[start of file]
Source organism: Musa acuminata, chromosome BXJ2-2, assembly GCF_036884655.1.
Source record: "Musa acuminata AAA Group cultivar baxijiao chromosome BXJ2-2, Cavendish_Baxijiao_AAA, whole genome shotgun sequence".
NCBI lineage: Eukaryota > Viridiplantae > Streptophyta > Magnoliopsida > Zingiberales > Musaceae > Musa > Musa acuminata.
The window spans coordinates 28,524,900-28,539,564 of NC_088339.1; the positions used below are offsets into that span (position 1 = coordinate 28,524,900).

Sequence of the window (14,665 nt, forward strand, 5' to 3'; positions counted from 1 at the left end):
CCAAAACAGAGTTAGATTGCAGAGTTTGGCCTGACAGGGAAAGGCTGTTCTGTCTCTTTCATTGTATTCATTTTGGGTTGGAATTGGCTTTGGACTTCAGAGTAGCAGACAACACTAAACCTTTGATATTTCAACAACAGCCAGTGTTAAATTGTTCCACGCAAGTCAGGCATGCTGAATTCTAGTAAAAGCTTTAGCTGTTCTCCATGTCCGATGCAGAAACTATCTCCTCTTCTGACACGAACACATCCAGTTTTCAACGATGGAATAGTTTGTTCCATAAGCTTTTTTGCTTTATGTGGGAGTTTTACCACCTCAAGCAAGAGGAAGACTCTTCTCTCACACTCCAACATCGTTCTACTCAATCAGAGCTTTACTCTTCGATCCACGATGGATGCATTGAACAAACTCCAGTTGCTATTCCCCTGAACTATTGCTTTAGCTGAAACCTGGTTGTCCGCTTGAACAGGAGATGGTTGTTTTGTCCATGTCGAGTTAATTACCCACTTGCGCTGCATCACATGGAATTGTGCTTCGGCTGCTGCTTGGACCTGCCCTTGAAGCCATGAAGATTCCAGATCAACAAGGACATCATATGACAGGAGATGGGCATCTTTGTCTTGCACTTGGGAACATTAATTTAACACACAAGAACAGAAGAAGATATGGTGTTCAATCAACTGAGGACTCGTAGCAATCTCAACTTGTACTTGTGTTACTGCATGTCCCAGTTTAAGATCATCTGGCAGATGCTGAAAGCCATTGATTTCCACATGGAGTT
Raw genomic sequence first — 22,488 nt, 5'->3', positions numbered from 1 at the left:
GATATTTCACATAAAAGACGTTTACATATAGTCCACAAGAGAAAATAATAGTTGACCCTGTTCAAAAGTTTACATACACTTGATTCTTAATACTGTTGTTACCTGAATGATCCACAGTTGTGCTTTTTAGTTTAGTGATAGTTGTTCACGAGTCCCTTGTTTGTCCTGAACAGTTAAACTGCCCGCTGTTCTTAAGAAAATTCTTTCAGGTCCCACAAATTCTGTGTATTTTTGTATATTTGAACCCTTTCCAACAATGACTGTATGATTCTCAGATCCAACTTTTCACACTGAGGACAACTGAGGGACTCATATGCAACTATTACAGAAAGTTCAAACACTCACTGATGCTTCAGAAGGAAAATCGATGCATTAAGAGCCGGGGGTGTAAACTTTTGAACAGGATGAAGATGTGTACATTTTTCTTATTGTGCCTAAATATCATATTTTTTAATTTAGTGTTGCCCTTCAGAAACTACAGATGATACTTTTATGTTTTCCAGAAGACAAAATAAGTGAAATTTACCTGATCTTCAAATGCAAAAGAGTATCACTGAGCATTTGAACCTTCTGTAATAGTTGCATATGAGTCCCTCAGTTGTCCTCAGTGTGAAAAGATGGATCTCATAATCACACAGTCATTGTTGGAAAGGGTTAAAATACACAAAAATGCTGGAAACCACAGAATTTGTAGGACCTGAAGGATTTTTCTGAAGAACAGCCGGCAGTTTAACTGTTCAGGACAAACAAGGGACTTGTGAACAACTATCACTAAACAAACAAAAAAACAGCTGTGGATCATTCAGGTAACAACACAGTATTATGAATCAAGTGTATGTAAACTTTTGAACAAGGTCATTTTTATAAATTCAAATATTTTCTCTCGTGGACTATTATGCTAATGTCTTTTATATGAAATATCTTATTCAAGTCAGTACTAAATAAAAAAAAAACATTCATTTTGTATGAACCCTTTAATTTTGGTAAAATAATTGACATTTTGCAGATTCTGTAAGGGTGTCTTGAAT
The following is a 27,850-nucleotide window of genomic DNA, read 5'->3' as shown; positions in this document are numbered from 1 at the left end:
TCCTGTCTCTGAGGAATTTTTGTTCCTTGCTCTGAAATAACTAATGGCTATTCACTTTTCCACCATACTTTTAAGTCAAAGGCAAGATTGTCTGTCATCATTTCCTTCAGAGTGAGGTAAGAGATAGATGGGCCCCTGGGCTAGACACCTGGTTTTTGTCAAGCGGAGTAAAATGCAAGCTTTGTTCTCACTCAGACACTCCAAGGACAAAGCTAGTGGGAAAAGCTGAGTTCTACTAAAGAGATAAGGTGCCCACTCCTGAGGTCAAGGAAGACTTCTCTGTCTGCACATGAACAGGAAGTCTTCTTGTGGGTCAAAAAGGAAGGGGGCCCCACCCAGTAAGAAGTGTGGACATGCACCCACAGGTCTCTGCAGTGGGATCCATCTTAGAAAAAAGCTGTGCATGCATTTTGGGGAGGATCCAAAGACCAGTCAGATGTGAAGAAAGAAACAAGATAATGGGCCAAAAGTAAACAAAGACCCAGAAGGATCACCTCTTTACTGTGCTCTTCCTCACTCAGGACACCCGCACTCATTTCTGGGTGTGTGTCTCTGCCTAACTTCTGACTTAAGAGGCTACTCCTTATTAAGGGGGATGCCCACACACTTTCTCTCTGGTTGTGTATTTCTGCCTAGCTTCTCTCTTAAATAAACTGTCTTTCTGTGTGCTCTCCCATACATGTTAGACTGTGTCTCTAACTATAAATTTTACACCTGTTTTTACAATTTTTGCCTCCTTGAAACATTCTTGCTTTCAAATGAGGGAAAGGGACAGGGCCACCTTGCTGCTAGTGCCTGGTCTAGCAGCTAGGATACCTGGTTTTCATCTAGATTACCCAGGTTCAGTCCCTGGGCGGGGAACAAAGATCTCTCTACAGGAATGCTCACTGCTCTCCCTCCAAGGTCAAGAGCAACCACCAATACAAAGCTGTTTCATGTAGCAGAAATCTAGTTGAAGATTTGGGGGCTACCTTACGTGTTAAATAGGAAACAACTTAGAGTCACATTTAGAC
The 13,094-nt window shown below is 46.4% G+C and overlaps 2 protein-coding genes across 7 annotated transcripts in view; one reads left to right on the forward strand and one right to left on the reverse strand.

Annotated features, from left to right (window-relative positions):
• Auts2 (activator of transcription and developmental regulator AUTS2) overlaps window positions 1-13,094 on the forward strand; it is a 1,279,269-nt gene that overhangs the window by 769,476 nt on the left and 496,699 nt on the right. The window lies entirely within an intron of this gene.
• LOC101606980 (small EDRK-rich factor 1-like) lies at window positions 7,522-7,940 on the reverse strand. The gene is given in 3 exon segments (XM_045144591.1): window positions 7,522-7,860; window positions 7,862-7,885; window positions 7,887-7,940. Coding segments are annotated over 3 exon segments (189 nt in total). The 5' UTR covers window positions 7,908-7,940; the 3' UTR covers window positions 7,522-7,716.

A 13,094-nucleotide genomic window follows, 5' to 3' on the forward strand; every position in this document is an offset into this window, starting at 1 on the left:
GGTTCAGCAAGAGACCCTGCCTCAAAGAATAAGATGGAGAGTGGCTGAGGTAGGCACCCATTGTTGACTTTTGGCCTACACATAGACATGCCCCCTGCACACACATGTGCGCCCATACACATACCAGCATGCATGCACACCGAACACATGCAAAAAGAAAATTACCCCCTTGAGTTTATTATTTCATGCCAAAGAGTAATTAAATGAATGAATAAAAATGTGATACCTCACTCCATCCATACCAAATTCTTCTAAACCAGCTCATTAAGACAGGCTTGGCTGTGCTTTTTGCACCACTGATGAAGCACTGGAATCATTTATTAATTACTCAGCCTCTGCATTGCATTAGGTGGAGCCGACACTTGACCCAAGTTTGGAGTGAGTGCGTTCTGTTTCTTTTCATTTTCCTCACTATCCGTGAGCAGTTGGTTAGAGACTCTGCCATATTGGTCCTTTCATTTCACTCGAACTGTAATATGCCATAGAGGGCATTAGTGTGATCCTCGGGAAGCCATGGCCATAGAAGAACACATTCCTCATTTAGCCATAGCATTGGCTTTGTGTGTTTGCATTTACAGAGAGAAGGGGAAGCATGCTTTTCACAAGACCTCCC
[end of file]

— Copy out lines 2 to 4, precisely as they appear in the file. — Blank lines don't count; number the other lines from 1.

Source record: "Musa acuminata AAA Group cultivar baxijiao chromosome BXJ2-2, Cavendish_Baxijiao_AAA, whole genome shotgun sequence".
NCBI lineage: Eukaryota > Viridiplantae > Streptophyta > Magnoliopsida > Zingiberales > Musaceae > Musa > Musa acuminata.
The window spans coordinates 28,524,900-28,539,564 of NC_088339.1; the positions used below are offsets into that span (position 1 = coordinate 28,524,900).